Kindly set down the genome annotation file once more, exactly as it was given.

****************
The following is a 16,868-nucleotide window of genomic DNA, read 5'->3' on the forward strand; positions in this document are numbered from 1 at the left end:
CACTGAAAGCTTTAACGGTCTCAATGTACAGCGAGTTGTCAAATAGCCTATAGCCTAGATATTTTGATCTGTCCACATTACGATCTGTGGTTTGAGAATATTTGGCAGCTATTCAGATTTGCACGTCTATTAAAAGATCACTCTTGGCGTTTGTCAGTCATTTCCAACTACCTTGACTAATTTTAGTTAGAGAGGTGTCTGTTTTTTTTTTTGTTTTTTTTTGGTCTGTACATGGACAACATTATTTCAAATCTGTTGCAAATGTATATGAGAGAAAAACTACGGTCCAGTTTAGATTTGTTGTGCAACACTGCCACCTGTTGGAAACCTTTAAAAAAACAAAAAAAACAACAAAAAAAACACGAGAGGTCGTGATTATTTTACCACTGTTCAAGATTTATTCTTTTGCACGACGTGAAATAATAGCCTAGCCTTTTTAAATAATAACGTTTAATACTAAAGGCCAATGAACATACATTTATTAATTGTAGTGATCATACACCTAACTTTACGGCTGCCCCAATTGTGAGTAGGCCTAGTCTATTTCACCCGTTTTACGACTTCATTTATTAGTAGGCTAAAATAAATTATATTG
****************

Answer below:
The following is a 16,868-nucleotide window of genomic DNA, read 5'->3' on the forward strand; positions in this document are numbered from 1 at the left end:
CACTGAAAGCTTTAACGGTCTCAATGTACAGCGAGTTGTCAAATAGCCTATAGCCTAGATATTTTGATCTGTCCACATTACGATCTGTGGTTTGAGAATATTTGGCAGCTATTCAGATTTGCACGTCTATTAAAAGATCACTCTTGGCGTTTGTCAGTCATTTCCAACTACCTTGACTAATTTTAGTTAGAGAGGTGTCTGTTTTTTTTTTTGTTTTTTTTTGGTCTGTACATGGACAACATTATTTCAAATCTGTTGCAAATGTATATGAGAGAAAAACTACGGTCCAGTTTAGATTTGTTGTGCAACACTGCCACCTGTTGGAAACCTTTAAAAAAACAAAAAAAACAACAAAAAAAACACGAGAGGTCGTGATTATTTTACCACTGTTCAAGATTTATTCTTTTGCACGACGTGAAATAATAGCCTAGCCTTTTTAAATAATAACGTTTAATACTAAAGGCCAATGAACATACATTTATTAATTGTAGTGATCATACACCTAACTTTACGGCTGCCCCAATTGTGAGTAGGCCTAGTCTATTTCACCCGTTTTACGACTTCATTTATTAGTAGGCTAAAATAAATTATATTG